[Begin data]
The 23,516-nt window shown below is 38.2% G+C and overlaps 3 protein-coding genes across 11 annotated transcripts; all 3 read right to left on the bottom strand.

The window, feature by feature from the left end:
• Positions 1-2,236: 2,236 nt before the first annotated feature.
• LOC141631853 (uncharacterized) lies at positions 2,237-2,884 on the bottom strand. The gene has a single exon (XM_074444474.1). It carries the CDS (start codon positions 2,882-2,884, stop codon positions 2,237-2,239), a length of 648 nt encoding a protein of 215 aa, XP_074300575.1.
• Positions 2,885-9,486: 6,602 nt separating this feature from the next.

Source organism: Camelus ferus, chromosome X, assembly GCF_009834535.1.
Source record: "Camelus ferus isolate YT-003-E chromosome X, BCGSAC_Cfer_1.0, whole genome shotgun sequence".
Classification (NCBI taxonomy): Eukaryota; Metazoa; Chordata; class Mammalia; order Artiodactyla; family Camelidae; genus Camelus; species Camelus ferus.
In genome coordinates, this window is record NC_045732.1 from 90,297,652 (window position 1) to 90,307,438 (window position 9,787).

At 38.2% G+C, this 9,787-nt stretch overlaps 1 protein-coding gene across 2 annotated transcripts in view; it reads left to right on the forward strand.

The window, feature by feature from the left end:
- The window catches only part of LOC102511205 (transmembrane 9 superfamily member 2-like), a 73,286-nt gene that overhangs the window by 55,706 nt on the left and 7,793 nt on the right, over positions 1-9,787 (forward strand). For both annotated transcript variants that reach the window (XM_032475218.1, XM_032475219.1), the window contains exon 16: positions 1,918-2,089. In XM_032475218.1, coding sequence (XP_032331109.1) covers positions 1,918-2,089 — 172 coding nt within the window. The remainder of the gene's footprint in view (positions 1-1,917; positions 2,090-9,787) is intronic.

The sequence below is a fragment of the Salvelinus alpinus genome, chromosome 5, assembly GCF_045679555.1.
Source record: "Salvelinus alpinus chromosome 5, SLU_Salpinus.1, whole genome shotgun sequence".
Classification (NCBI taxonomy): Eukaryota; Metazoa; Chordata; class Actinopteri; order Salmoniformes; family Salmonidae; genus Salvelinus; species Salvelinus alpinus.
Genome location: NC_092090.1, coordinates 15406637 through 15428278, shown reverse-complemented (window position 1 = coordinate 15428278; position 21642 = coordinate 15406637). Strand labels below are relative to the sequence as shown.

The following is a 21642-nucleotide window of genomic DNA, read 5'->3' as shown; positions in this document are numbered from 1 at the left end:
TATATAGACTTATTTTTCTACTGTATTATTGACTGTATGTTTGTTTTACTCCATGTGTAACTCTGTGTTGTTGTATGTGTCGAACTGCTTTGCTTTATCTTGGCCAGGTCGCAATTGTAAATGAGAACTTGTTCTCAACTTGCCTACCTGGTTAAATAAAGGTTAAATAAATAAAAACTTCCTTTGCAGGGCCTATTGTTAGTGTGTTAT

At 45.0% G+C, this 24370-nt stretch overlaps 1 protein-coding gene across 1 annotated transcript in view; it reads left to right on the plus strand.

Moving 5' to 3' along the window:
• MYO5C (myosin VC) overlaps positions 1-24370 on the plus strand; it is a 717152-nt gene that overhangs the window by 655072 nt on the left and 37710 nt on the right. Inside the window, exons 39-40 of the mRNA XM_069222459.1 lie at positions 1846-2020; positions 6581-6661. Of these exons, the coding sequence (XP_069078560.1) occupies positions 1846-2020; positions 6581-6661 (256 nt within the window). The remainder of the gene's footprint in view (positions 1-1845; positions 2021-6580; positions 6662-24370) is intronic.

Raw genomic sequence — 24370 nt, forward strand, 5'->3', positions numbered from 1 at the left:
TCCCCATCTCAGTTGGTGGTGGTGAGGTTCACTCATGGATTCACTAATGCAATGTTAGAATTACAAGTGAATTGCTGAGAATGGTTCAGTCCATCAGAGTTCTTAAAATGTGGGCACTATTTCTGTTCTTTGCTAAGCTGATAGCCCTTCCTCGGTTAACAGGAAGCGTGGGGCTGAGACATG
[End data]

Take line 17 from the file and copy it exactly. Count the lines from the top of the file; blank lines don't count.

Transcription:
The following is a 21642-nucleotide window of genomic DNA, read 5'->3' as shown; positions in this document are numbered from 1 at the left end: